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The 'Art' of Friendship

French Comedy Considers What Is Inspiration? What Is Affectation?


Yasmina Reza's Tony-winning play "Art" could just as legitimately have been called "Friends."

That might have boosted telephone traffic to the box office at South Coast Repertory, where "Art" is in previews on the Mainstage. No, the attendants would have to say, this doesn't involve Jennifer Aniston and her sitcom buddies, but it's funny and maybe you'd like to buy a ticket anyway.

Like the typical American television comedy, "Art" is about a close circle of cronies behaving outrageously toward one another in ways that seem petty, silly and eminently laughable. When the play, translated by Englishman Christopher Hampton from Reza's original French, played in London's West End and then on Broadway, the creative team actually was a bit miffed because audiences were laughing too much.

"We were startled. . . . It was dismaying," Hampton said in a 1999 interview with The Times on the eve of the Los Angeles opening of "Art," featuring the original Broadway cast with Alan Alda.

For the Record
Los Angeles Times Tuesday October 24, 2000 Orange County Edition Metro Part B Page 3 Metro Desk 1 inches; 23 words Type of Material: Correction
Actor misidentified--Actor Steven Culp, currently appearing in "Art" at South Coast Repertory, was misidentified as the son of actor Robert Culp in a story Oct. 16.

Director Mark Rucker and Steven Culp, John de Lancie and Stephen Markle, the three veteran actors who make up the South Coast cast, said that part of the fun and part of the challenge of doing "Art" is that it's hard to tell where the laughs will fall and how intense they will be.

"I think we're just going to have to wait for that . . . audience to see where we are, and to let the audience tell us how far we can go or if we've gone too far" in emphasizing or de-emphasizing laugh lines, de Lancie said. "That's kind of neat. It's a little scary and different than other plays."

"Art" is about three men and an all-white painting. Serge, a newly converted connoisseur of modern art, has bought the picture for 200,000 francs, or about $50,000. He insists he can see remarkable subtleties in it--including shades of color. Marc, a staunch traditionalist who hates novelty, instantly pronounces it a piece of manure. Deep fault lines in their friendship rapidly emerge as a third friend, the hapless Yvan, tries to play peacemaker and only gets caught in the cross-fire.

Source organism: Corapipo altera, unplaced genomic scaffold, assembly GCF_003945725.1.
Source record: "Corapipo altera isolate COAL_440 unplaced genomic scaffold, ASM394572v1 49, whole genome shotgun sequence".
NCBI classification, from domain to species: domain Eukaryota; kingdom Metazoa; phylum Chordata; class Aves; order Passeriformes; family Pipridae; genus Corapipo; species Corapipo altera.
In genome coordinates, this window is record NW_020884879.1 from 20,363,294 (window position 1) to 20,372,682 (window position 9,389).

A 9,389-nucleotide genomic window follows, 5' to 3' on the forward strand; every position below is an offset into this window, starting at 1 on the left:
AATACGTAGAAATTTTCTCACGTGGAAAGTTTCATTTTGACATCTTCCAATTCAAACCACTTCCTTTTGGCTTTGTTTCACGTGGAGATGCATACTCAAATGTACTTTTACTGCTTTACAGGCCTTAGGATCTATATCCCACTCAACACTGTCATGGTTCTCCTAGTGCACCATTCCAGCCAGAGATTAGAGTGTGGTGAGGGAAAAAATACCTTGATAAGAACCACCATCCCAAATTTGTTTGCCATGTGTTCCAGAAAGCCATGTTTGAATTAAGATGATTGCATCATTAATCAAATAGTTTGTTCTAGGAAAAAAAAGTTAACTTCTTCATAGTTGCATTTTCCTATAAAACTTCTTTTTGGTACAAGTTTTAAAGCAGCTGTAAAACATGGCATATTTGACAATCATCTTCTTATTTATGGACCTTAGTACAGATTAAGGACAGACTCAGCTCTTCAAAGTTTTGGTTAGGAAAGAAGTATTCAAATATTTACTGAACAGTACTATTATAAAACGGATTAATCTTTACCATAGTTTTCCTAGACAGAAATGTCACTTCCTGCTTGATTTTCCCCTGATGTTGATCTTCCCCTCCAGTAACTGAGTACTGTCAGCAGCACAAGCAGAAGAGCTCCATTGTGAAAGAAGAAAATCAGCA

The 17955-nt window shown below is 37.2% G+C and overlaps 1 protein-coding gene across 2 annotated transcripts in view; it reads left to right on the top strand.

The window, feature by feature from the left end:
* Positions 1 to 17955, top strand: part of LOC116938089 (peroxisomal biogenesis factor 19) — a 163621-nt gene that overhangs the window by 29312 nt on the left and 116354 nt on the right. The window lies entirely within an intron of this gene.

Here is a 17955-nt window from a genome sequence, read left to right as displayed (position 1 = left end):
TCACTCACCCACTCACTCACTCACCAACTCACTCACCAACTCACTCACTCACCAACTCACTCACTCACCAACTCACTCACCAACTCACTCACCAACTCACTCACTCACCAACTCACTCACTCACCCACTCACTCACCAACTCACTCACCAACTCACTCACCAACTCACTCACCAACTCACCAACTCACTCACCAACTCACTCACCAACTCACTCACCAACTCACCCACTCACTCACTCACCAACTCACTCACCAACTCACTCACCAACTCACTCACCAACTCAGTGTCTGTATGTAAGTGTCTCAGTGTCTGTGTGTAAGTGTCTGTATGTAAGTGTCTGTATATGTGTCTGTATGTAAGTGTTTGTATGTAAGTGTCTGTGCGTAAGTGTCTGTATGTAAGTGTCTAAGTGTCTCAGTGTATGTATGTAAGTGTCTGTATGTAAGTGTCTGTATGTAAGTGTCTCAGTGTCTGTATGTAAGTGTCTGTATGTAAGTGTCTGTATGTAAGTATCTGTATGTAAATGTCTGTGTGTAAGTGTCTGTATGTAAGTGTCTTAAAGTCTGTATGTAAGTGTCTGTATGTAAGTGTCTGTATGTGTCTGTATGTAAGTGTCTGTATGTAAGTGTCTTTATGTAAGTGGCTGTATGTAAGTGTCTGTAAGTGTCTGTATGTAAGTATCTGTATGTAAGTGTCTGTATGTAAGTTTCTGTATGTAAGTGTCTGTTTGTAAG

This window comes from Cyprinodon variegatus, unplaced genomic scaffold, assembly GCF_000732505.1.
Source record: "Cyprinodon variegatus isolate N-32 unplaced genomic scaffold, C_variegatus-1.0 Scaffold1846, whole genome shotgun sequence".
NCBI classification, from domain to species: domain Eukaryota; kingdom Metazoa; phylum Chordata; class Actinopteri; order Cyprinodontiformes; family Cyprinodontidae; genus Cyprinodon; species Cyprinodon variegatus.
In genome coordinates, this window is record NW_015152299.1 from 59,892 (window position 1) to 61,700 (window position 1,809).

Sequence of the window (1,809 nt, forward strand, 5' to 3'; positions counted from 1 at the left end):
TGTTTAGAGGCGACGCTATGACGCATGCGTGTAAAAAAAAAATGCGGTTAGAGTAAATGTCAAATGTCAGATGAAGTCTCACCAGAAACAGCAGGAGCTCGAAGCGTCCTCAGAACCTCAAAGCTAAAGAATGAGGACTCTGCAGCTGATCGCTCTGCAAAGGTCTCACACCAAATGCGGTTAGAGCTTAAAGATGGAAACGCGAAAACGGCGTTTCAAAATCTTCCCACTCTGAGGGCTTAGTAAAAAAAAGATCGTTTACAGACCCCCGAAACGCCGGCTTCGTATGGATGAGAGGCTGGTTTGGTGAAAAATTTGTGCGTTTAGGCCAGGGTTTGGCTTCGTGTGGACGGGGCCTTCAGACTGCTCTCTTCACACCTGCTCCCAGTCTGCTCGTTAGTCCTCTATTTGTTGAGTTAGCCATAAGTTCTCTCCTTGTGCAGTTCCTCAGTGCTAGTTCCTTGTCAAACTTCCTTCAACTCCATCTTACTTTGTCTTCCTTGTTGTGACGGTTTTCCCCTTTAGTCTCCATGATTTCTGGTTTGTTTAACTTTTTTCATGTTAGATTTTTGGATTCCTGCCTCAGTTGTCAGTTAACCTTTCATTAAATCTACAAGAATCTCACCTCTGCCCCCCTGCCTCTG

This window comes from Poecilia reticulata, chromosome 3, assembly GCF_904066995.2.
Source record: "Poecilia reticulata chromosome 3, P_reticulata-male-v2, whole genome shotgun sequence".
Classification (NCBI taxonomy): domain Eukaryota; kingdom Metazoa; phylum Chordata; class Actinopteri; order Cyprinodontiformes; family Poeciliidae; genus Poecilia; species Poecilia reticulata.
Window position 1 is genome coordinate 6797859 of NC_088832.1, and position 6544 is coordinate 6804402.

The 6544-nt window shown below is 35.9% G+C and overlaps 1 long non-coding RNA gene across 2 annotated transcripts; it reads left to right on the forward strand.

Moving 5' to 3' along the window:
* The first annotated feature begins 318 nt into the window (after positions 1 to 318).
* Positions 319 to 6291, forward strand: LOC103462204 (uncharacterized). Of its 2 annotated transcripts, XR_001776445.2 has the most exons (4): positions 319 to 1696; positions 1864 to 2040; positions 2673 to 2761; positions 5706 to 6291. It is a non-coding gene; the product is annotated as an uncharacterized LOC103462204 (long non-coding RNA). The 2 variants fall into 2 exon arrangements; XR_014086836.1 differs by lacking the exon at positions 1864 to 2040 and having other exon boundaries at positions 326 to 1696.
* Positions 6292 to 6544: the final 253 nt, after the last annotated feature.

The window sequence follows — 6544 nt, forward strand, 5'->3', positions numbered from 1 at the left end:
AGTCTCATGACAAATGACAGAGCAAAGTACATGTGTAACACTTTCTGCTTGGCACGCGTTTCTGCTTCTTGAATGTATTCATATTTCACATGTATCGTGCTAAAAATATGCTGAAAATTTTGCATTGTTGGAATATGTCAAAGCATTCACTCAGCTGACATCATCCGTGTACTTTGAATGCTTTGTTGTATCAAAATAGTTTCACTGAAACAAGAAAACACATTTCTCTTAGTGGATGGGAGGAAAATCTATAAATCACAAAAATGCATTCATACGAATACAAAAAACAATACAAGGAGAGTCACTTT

Rucker and the three actors didn't see the Broadway or Los Angeles productions; when the director picked up the script, he assumed "Art" would be a fairly frothy affair.

"I thought, 'Oh, it's going to be this total comedy, probably a little [superficial],' " Rucker said. "I was surprised, and I keep being surprised, at how much more is going on. The serious things that are underneath and come to the surface are things we all really want to serve. It's tremendously funny, and a lot of its humor comes out of its truth."

Some of the play's unpredictable effect on American funny bones may stem from its very Frenchness. Do most Americans care enough about art and its philosophical implications to get into a friendship-busting, scorched-earth argument, as Serge and Marc do?

Perhaps the biggest cultural difference is the sheer openness with which the characters lay out their feelings. And while the excesses of that forthrightness jeopardize the friendship, their honesty gives them a foundation, by the play's end, for rebuilding what they've spent 90 minutes willfully tearing apart.

"They are very lucky," said Markle, who plays Serge. "They battle openly, as opposed to what we sometimes do in this country."

The show's program notes include quotations about friendship aimed at focusing the audience's thoughts about the play, starting with these famous verses from William Blake:

I was angry with my friend

I told my wrath, my wrath did end.

I was angry with my foe

I told it not, my wrath did grow.

The actors' challenge is to turn this free-for-all of clashing ideas into a fair fight among friends.

At the start, Serge stands figuratively as naked as the emperor in his new clothes. Most, if not all, onlookers will see him as an intellectual poseur who has bought a ridiculous painting for a ridiculous sum, and will nod, in the opening scene, when Marc dismisses it with a series of pithy epithets.

Markle, whose career has taken him from soaps (a regular part on "One Life to Live") to Shakespeare (five productions of "Macbeth"), aims to outfit Serge with an undeniable passion that will help him overcome the seeming ridiculousness of his position--and prepare the audience for the surprising, self-sacrificing gambit that Serge uses to initiate a reconciliation.

The actor sees his character, a recently divorced dermatologist who lives in an austere apartment, as a man of fleeting, yet large, passions. For Rucker and Markle, Serge's changeableness, rather than his taste in art, is what really threatens the insecure Marc and causes his extreme attack on the white painting.

Serge has to be persuasive as a true lover of art, even if the art seems incomprehensible to us.

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